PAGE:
Simple peace equation that doesn't add up

Lebanon's Prime Minister tells Robert Fisk he will disarm Hizbollah in exchange for Israeli withdrawal
Sitting on the lawn of Rafiq Hariri's Beirut mansion, it all sounded so simple. If Bibi Netanyahu orders Israeli occupation soldiers out of southern Lebanon, the Hizbollah can be disarmed. "If Mr Netanyahu wants to change his image and the impression he gave during the election campaign, he will withdraw from Lebanon with no conditions," the Lebanese Prime Minister said, the equation so mathematical as it floated over the perfectly cut lawn. "Then Lebanon will be able to assure security in the south."

If only it was that easy. What the apparently moderate Shimon Peres couldn't do, the right-wing Mr Netanyahu might do. Was this not the Begin syndrome again, the idea that the more hawkish the Israelis, the easier they will find it to make concessions to the Arabs?

But Mr Hariri is shrewder than that and, sitting in his garden chair, the hammering of reconstruction banging away behind the trees in west Beirut, he seemed to have few illusions.

"From our side, we don't differentiate between Peres and Netanyahu - and you shouldn't forget that a few weeks ago, it was Peres who was bombing civilians in Lebanon ... I didn't believe at all that Peres would win. I told everyone who asked me that it was 50/50." Like most Middle East leaders, Mr Hariri watched the election on television and he watched the Peres performance closely. "The way he was acting during the election campaign made me think it would be very difficult for him to win. It may be the [April] war in Lebanon played a role [in Peres's defeat]. He looked like he was inconsistent in his ideas on peace. He talked about peace and he made war. He killed civilians and he went to Paris and talked about tolerance. I think many Israelis were confused. They heard Peres talking about peace and watched him make war. On the other hand, they saw another man who was young and new ... I saw on TV many normal Israeli people are afraid of the future, afraid of how Israel will be governed and the future of the peace process. I saw young and middle-aged people talking about uncertainty."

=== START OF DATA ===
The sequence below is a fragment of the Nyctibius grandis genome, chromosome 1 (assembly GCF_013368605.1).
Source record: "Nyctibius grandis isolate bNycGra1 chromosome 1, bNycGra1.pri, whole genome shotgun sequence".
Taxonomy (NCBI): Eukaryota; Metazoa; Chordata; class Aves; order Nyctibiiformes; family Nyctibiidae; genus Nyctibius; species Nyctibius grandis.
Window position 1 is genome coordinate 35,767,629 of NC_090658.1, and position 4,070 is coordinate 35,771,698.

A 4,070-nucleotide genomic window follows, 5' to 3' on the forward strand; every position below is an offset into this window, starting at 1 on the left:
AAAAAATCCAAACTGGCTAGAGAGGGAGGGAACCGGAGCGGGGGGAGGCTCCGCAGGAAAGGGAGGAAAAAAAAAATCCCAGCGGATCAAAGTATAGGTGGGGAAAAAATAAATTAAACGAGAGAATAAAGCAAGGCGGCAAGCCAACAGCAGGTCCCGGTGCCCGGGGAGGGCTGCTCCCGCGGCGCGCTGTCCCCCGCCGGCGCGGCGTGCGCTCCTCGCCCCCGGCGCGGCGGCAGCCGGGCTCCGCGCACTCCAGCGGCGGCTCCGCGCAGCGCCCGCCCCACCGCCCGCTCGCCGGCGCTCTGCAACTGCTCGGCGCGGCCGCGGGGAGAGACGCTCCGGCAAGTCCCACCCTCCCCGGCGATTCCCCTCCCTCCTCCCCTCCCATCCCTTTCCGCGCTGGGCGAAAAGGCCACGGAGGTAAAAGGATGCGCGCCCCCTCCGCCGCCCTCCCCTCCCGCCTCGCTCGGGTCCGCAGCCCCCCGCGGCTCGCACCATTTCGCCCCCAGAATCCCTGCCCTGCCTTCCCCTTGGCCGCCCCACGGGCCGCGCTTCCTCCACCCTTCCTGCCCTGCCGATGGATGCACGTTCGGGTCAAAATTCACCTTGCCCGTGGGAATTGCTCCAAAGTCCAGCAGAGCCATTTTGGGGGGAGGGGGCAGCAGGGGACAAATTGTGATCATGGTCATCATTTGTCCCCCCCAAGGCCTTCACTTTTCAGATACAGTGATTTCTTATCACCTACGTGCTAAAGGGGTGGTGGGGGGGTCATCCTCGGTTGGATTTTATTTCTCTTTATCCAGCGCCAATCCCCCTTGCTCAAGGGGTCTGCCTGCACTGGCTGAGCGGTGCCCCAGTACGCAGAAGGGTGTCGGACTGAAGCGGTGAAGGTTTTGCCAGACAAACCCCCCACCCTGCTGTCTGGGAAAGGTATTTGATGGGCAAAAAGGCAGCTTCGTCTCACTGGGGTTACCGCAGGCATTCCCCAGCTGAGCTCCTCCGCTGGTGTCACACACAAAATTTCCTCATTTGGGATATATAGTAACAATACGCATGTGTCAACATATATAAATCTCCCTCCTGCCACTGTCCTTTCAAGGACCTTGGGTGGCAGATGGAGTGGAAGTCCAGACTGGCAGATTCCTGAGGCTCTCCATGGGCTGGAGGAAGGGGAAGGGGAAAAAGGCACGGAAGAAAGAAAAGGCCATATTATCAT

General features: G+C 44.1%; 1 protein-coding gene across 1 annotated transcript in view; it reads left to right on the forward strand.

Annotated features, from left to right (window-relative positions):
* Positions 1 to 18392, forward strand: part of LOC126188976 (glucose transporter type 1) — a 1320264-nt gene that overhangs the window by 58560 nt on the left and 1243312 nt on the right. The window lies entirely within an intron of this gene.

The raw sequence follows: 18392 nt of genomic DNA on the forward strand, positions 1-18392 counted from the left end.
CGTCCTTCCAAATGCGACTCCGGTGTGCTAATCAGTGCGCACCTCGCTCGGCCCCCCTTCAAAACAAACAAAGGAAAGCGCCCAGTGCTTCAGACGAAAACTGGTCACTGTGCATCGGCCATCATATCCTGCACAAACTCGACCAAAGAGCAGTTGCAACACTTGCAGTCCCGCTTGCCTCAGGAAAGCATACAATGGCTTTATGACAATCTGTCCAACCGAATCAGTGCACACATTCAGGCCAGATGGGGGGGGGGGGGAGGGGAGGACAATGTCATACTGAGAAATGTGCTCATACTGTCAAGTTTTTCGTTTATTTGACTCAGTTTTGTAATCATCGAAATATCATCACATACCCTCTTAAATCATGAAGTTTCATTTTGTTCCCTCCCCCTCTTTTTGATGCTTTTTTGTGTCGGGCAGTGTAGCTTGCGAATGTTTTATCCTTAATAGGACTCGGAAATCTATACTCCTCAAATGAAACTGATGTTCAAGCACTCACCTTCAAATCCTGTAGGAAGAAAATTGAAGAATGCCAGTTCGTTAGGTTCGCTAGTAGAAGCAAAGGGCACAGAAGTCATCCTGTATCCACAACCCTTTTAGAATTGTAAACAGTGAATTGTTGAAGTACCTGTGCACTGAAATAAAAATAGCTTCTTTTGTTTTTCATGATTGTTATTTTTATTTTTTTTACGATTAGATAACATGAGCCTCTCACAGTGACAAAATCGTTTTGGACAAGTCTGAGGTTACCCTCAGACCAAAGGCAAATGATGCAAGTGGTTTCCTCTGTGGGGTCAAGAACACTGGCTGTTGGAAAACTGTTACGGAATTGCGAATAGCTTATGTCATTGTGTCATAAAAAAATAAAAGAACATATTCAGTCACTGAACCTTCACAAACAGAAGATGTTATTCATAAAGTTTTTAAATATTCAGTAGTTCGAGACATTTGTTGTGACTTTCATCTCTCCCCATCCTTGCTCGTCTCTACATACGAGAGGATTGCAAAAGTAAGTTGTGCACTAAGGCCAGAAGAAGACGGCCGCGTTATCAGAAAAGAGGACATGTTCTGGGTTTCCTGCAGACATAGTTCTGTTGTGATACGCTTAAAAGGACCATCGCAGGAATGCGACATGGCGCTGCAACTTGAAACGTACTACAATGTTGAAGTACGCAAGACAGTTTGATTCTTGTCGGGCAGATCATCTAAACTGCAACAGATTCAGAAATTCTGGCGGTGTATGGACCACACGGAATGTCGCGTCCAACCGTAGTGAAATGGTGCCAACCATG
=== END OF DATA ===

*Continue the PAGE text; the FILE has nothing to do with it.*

Doubt is not something Mr Hariri is prepared to contemplate about Lebanon, a sentiment which may not be shared by all the Lebanese. While living in the nearest to a Western-style democracy that exists in the Arab world, the Lebanese know that their government must never contradict Syria and that Syria's favourites sit in cabinet with Mr Hariri. They fear that Israel may soon strike again at Lebanon and that Syria's 22,000 troops in the country will no more be able to protect them next time than they could in April. But the billionaire Prime Minister, whose personal investment in Lebanon's post-civil war reconstruction includes a 10-per-cent shareholding in the company rebuilding Beirut's city centre, believes Lebanon has been innoculated against Israeli bombardments.

"The last [Israeli] aggression showed that Lebanon is immune enough to function normally after 16 days of bombardment ... We are a peaceful country. We are not trying to be militarily strong like Israel. We are trying to rebuild, to develop our country, to build schools and hospitals."

Nations can rebuild even when they are partly occupied, Mr Hariri said. "Part of Syria has been occupied since 1967 and they have a development programme. Jordan and Egypt had part of their countries occupied for many years. But that doesn't mean life stopped. Germany was divided until a few years ago and from the point of view of the west Germans, a big part of it was occupied. But they still continued developing their country."

But then, what has happened to the 27 April ceasefire? Had not four Israeli soldiers been killed since the election? Had not the Israelis bombed a Hizbollah base near Baalbek?

"The attack by the resistance (sic) against Israeli soldiers in the occupied territory [of Lebanon] is not a violation of the April understanding. But what the Israeli armed forces did in Baalbek ... was a violation - they chose a target very far from the battlefield."

The Americans have argued that if Hizbollah were disarmed, Israel would leave Lebanon alone. Mr Hariri sits forward with impatience. "Are they going to leave Lebanon? Why are they occupying part of our country in the first place? I don't know why. Maybe they want to use this occupation in the peace negotiations ... It all depends on Israel. If Mr Netanyahu decides to withdraw from Lebanon and Syria, the peace can take place at any time."

But Mr Netanyahu has stated he will not withdraw from the Golan Heights. "So it means he doesn't want peace," Mr Hariri responds bleakly. "No peace will take place without a complete Israeli withdrawal from the Golan Heights."

So what of President Bill Clinton who failed to condemn the civilian slaughter in Lebanon last April, who supported Israel's claim that the bloodbath was provoked by Hizbollah? Mr Hariri chooses his words carefully. "The United States is an essential part of the peace process ... we would like to see the US play the role of an honest broker. If it does this, peace can be achieved." He concluded: "He should have condemned the massacre at Qana, because nobody can justify the massacre of innocents."

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